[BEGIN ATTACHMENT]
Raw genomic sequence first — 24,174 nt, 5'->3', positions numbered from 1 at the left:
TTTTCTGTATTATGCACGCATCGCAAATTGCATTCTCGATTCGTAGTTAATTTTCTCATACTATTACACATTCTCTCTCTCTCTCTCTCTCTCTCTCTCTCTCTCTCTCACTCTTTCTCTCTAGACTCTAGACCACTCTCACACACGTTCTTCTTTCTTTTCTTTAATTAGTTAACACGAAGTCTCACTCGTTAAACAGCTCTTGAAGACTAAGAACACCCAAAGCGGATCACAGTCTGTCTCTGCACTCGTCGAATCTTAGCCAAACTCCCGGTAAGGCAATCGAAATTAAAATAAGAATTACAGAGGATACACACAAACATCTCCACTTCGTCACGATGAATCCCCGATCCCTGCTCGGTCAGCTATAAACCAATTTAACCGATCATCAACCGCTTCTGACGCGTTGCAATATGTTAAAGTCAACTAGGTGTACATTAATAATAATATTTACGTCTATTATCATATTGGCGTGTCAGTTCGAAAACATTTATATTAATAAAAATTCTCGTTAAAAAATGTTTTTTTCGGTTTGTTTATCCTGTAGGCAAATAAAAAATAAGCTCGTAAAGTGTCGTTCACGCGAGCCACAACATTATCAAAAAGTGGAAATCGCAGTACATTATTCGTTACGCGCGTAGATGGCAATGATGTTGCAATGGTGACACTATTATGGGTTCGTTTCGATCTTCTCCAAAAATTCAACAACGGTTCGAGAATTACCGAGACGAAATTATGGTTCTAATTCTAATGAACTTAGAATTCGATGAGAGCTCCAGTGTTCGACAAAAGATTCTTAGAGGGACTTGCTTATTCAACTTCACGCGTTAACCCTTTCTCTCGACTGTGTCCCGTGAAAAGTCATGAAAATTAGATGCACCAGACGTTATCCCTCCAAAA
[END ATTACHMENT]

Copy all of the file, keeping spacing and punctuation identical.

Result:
Raw genomic sequence first — 24,174 nt, 5'->3', positions numbered from 1 at the left:
TTTTCTGTATTATGCACGCATCGCAAATTGCATTCTCGATTCGTAGTTAATTTTCTCATACTATTACACATTCTCTCTCTCTCTCTCTCTCTCTCTCTCTCTCTCTCTCACTCTTTCTCTCTAGACTCTAGACCACTCTCACACACGTTCTTCTTTCTTTTCTTTAATTAGTTAACACGAAGTCTCACTCGTTAAACAGCTCTTGAAGACTAAGAACACCCAAAGCGGATCACAGTCTGTCTCTGCACTCGTCGAATCTTAGCCAAACTCCCGGTAAGGCAATCGAAATTAAAATAAGAATTACAGAGGATACACACAAACATCTCCACTTCGTCACGATGAATCCCCGATCCCTGCTCGGTCAGCTATAAACCAATTTAACCGATCATCAACCGCTTCTGACGCGTTGCAATATGTTAAAGTCAACTAGGTGTACATTAATAATAATATTTACGTCTATTATCATATTGGCGTGTCAGTTCGAAAACATTTATATTAATAAAAATTCTCGTTAAAAAATGTTTTTTTCGGTTTGTTTATCCTGTAGGCAAATAAAAAATAAGCTCGTAAAGTGTCGTTCACGCGAGCCACAACATTATCAAAAAGTGGAAATCGCAGTACATTATTCGTTACGCGCGTAGATGGCAATGATGTTGCAATGGTGACACTATTATGGGTTCGTTTCGATCTTCTCCAAAAATTCAACAACGGTTCGAGAATTACCGAGACGAAATTATGGTTCTAATTCTAATGAACTTAGAATTCGATGAGAGCTCCAGTGTTCGACAAAAGATTCTTAGAGGGACTTGCTTATTCAACTTCACGCGTTAACCCTTTCTCTCGACTGTGTCCCGTGAAAAGTCATGAAAATTAGATGCACCAGACGTTATCCCTCCAAAA